Tibetans, like everyone else, can contract HIV. Cases are still increasing. Our goal is ‘0’ new cases.
Every year on December 1st World AIDS Day, we remember those who died with HIV AIDS, their families and friends who miss them, and we unite in the struggle worldwide to fight against this deadly virus.
In our own Tibetan community in India, despite years of concerted efforts on awareness and education, HIV positive cases are seen to be a growing concern. While the surveillance health information system of the department of health covering selected settlements has recorded 13 HIV positive cases in 2012, the actual number of people who are HIV positive in our Tibetan community is believed to be much higher. Stigma, fear, discrimination and poor understanding of HIV are all factors that are associated with under-reporting and low uptake of testing for HIV. The understanding of the prevalence of HIV in our society remains a challenge.
World AIDS Day is a very important opportunity for you to learn the facts about HIV and to put your knowledge into action to prevent it. Understanding how HIV is transmitted, how it can be prevented and the facts about people living with HIV will help you to take care of your own health and others as well.
With the help of modern medicine and effective anti-retroviral therapy, it is possible for people who have HIV/AIDS to live long productive lives. We need to treat people living with HIV with respect and empathy. We should not discriminate against them and we need to stop stigmatization. You could have the virus! It is very important for everyone to know his or her HIV status by testing for HIV. Early diagnosis can enable timely treatment. Pregnant women who are HIV positive should talk to their doctors and be proactive about how to prevent the transmission of HIV to her baby with proper medical support.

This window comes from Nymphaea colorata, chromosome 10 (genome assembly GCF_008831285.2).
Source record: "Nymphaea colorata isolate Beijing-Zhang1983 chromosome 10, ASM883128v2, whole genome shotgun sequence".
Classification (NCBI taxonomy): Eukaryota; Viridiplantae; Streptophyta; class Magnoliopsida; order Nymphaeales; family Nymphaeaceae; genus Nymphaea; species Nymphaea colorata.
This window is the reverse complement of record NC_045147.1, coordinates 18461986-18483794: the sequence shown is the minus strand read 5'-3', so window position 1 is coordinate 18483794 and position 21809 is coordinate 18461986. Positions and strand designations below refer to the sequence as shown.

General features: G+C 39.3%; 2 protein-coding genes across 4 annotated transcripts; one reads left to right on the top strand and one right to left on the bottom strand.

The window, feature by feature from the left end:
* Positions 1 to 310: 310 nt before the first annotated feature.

It is claimed that more than 25 million people around the world have died of HIV AIDS virus during the last 30 years. Approximately 35 million people around the world including 2.1 million in India are living with HIV in 2012, according to the World Health Organization (WHO). The disease continues to pose a public health threat to all communities and societies globally.
Even more concerning is the fact that HIV pandemic is still spreading the infection at a significant rate. There is an estimated 2.3 million new infections in 2012 globally. China is one of the leading countries in the number of HIV infection with around 780,000 people living with HIV in 2011. The first case of HIV AIDS in the so called Tibet Autonomous Region (TAR) was reported in 1994 and the first death by AIDS reported in 2001. Today over 300 HIV AIDS cases have been reported in TAR.
Numerous factors like Beijing government’s lackluster approach towards the HIV AIDS problem, poor healthcare infrastructure in Tibet, presence of large number of China’s HIV AIDS victims and a large flow of Chinese tourists in Tibet through the Gormo-Lhasa Railway since 2006 have put Tibet in a vulnerable position.
The department of health is dedicating the whole month of December as the month for HIV awareness and is launching a mobile awareness campaign whereby staff from both central office and settlement health centers are going to various places in India to spread awareness on HIV AIDS to college students, school children, settlement residents and Tibetan sweater sellers across India. We are determined to put every effort in preventing, treating and reducing the burden of HIV AIDS in our Tibetan community. The department has put great focus on this and will continue to do so in various abilities; promoting HIV AIDS awareness and education, promotion of condom use and its importance on HIV prevention, organizing workshops on HIV counseling, conducting free HIV testing for all pregnant women at our health centers and conducting support meetings for Tibetan people living with HIV AIDS. The department of health also provides support in the form of stipends for Tibetans with HIV for convenient and timely access to treatment on ART from local Indian governmental hospitals.
I would like to urge every Tibetans to focus and act on the theme of this World AIDS Day of “Getting to Zero”, echoing the global vision of “zero new HIV infection, zero discrimination and zero AIDS related deaths”. Let us celebrate the global progress to date, remember the ones who have died and commit ourselves to create an AIDS-free Tibetan community and an AIDS free world.
I would like to thank the donors of our department of health namely PRM, NCA, SOIR IM for their financial and moral support which greatly motivates us to charge toward HIV AIDS reduction in the Tibetan community in India. We remain forever indebted and hope for their continuous support for many more years to come. The vision of an HIV AIDS free world is but universal.